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Dispatches From Mexico City: Trips To Tepoztlán


Friends, I’d like to introduce you to a little city called Tepoztlán.

Well, it’s little by Mexican standards. According to one man I spoke with who operates a WC (water closet, or public bathroom) and sells single cigarettes out of his home, when the last census was done 10 years ago, there were around 14,000 people living in the city. He predicts that, by now, there are closer to 25,000 people.

Author: Channel E2E blogger and resident musician Ty Trumbull
Author: Channel E2E blogger and resident musician Ty Trumbull

As I’m about to head back to Canada for a few weeks for some much-needed family time and my girlfriend is preparing to return to her teaching job, we thought it was a good idea to get out of the city for a few days. It was also a chance for us to celebrate three years of living in this beautiful country. After asking around about nice places to visit, we decided on Tepoztlán. The pictures looked beautiful, we found a hotel with a pool, and it was less than two hours by bus to get there.

We decided to take the cheap route and opted for a two-star hotel on the edge of town. Despite its low rating, the hotel had all the necessary amenities and was only a 15-minute walk from the city center. After ditching our things we made our way down the winding road into town.

The first thing you’ll notice about Tepoztlán, and indeed its most famous feature, is Tepozteco Mountain, at the top of which sits an Aztec temple. The town was built into the foot of the mountain and has spread out from there. Interestingly, experts are uncertain who the area’s first inhabitants were, but early ceramic findings have been dated to around 1500 BCE.

On the Go

Even on a sleepy Monday afternoon there was still a lot of activity on the streets. The central market was full of people selling foods and crafts from around the country. We grabbed a quick dinner and decided to go back to our hotel room because we knew what was in store the next day.

I was woefully unprepared for climbing a mountain. Having read that, during certain festivals, it wasn’t uncommon for people to ascend the mountain in high heels, I figured it couldn’t be too difficult and decided to undertake the expedition in my traditional dress shoes and jeans. My girlfriend - the one who actually enjoys exercise and goes running on the regular - opted for shorts and running shoes. Our disparity in dress and preparedness was evident as Macey would at times decide to run up the mountain, getting cheered on by locals who make the trip regularly. They would then turn around to see me slowly climbing upward, limping from an old mosh pit injury, cursing, and dripping sweat. But eventually we made it, and the view was worth it. Despite my fear of heights we soaked in the view, took pictures, and watched the brazen coati approach people for food (it was also my first time seeing these animals in real life).

What Goes Up...

Going down was easier on my respiratory system, but harder on the knees. After the hour-long descent, my knees were shaking and my watch was somehow broken. It seemed like the perfect time for a michelada, which we drank alongside an early dinner before heading back to the hotel for a swim.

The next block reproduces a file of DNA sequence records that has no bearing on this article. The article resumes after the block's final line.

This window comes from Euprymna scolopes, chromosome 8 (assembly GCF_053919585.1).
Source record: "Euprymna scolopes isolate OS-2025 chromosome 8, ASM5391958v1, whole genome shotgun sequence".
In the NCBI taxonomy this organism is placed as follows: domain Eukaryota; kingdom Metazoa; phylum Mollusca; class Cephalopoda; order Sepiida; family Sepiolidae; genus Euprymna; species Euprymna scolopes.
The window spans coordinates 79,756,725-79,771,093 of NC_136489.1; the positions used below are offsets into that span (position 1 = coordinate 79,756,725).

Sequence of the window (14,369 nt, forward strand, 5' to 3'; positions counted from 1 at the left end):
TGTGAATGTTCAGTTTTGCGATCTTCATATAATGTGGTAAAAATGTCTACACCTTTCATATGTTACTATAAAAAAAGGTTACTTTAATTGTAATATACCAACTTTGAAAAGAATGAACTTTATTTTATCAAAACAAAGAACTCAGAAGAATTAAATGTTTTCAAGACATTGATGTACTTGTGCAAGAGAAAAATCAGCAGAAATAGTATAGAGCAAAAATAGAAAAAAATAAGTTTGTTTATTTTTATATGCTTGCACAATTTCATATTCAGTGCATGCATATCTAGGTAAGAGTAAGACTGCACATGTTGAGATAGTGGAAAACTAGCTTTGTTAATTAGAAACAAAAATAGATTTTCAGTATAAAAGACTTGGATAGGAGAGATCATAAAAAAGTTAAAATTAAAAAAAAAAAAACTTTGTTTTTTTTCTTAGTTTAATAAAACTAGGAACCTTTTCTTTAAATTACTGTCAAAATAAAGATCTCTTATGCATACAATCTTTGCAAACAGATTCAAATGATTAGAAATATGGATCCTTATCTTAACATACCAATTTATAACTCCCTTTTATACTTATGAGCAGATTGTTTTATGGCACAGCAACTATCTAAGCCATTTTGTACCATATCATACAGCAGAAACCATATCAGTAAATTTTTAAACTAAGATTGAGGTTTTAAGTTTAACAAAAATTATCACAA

The next day we explored the local shops (me limping the entire way), buying various souvenirs from indigenous artisans, local bookstores, and clothing makers. We were also surprised by the amount of vegan-friendly food we found. The ramen restaurant was one of the better I’ve tasted in this country, while the Indian restaurant served a delicious veganized traditional Mexican breakfast.

We shouldn’t have been too surprised by the variety of food options, given that the town bears a striking resemblance - at least in pace and feel - to many of the beach communities we’ve visited. Only after visiting here you don’t have to deal with any pesky sand.

One of the other main attractions of the city is former convent Dominico de la Natividad. A lot of the structure was damaged in last September’s earthquake, but the structure was still impressive. The former “Convent of the Nativity” was built between 1555 and 1580 and declared a UNESCO World Heritage site in 1994.

The Good Earth

This is perhaps the second place I’ve visited in my life where I’ve decided that I want to own property (the first was a small fishing village on Prince Edward Island, Canada). The fresh air and views make it the perfect getaway from the noise and congestion of Mexico City.

Here are a couple other fun facts about Tepoztlán: This is where indie rock darling Conor Oberst (of Bright Eyes fame) recorded his first solo album.

The city is well-known in the country for its UFO sightings. Everyone we talked to seemed to have their own story about seeing lights circling the mountains. Indeed, I almost got a UFO-themed hand-poked tattoo while visiting, but alas our time didn’t permit.

Ty Trumbull, from his base in Mexico City, covers the entrepreneur’s journey, M&A and business continuity for ChannelE2E. On the occasional Tuesday or so, he offers views about his adopted hometown — his personal Dispatches from Mexico City. Oh, but sometimes he pops up in his home nation of Canada.